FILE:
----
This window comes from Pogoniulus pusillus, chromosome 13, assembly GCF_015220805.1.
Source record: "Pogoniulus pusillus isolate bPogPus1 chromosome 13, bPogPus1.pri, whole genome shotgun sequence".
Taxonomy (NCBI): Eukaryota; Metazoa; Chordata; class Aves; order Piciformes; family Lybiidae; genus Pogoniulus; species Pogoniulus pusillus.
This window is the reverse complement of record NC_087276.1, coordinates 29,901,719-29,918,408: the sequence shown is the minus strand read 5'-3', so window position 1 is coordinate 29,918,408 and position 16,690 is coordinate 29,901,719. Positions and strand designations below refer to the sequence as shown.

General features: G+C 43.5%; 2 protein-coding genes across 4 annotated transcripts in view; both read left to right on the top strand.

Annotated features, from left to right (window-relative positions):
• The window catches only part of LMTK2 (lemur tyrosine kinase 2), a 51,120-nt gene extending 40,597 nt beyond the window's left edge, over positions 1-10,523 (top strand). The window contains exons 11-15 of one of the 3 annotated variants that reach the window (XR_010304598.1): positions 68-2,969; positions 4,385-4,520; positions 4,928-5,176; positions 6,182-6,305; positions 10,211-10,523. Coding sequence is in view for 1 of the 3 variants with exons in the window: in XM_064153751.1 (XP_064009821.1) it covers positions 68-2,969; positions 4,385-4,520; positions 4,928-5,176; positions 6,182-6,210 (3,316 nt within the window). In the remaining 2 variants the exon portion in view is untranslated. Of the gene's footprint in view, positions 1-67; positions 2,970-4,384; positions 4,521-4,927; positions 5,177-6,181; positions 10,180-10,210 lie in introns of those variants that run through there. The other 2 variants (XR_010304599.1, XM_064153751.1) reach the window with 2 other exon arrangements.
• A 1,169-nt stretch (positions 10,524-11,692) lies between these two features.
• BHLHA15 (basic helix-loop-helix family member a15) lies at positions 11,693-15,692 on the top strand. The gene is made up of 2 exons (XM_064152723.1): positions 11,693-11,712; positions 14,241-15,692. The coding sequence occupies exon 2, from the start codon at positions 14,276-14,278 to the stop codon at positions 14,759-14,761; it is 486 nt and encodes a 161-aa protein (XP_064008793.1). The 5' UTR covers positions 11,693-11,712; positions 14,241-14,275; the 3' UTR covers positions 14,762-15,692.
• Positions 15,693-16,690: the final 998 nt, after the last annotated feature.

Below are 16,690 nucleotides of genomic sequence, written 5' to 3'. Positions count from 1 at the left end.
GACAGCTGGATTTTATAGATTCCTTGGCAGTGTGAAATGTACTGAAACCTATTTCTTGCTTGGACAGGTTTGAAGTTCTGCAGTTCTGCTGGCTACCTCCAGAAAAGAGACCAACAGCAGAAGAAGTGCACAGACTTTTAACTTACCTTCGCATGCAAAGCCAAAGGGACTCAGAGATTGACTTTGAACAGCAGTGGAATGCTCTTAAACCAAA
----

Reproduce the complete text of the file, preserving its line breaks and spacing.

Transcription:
This window comes from Pogoniulus pusillus, chromosome 13, assembly GCF_015220805.1.
Source record: "Pogoniulus pusillus isolate bPogPus1 chromosome 13, bPogPus1.pri, whole genome shotgun sequence".
Taxonomy (NCBI): Eukaryota; Metazoa; Chordata; class Aves; order Piciformes; family Lybiidae; genus Pogoniulus; species Pogoniulus pusillus.
This window is the reverse complement of record NC_087276.1, coordinates 29,901,719-29,918,408: the sequence shown is the minus strand read 5'-3', so window position 1 is coordinate 29,918,408 and position 16,690 is coordinate 29,901,719. Positions and strand designations below refer to the sequence as shown.

General features: G+C 43.5%; 2 protein-coding genes across 4 annotated transcripts in view; both read left to right on the top strand.

Annotated features, from left to right (window-relative positions):
• The window catches only part of LMTK2 (lemur tyrosine kinase 2), a 51,120-nt gene extending 40,597 nt beyond the window's left edge, over positions 1-10,523 (top strand). The window contains exons 11-15 of one of the 3 annotated variants that reach the window (XR_010304598.1): positions 68-2,969; positions 4,385-4,520; positions 4,928-5,176; positions 6,182-6,305; positions 10,211-10,523. Coding sequence is in view for 1 of the 3 variants with exons in the window: in XM_064153751.1 (XP_064009821.1) it covers positions 68-2,969; positions 4,385-4,520; positions 4,928-5,176; positions 6,182-6,210 (3,316 nt within the window). In the remaining 2 variants the exon portion in view is untranslated. Of the gene's footprint in view, positions 1-67; positions 2,970-4,384; positions 4,521-4,927; positions 5,177-6,181; positions 10,180-10,210 lie in introns of those variants that run through there. The other 2 variants (XR_010304599.1, XM_064153751.1) reach the window with 2 other exon arrangements.
• A 1,169-nt stretch (positions 10,524-11,692) lies between these two features.
• BHLHA15 (basic helix-loop-helix family member a15) lies at positions 11,693-15,692 on the top strand. The gene is made up of 2 exons (XM_064152723.1): positions 11,693-11,712; positions 14,241-15,692. The coding sequence occupies exon 2, from the start codon at positions 14,276-14,278 to the stop codon at positions 14,759-14,761; it is 486 nt and encodes a 161-aa protein (XP_064008793.1). The 5' UTR covers positions 11,693-11,712; positions 14,241-14,275; the 3' UTR covers positions 14,762-15,692.
• Positions 15,693-16,690: the final 998 nt, after the last annotated feature.

Below are 16,690 nucleotides of genomic sequence, written 5' to 3'. Positions count from 1 at the left end.
GACAGCTGGATTTTATAGATTCCTTGGCAGTGTGAAATGTACTGAAACCTATTTCTTGCTTGGACAGGTTTGAAGTTCTGCAGTTCTGCTGGCTACCTCCAGAAAAGAGACCAACAGCAGAAGAAGTGCACAGACTTTTAACTTACCTTCGCATGCAAAGCCAAAGGGACTCAGAGATTGACTTTGAACAGCAGTGGAATGCTCTTAAACCAAA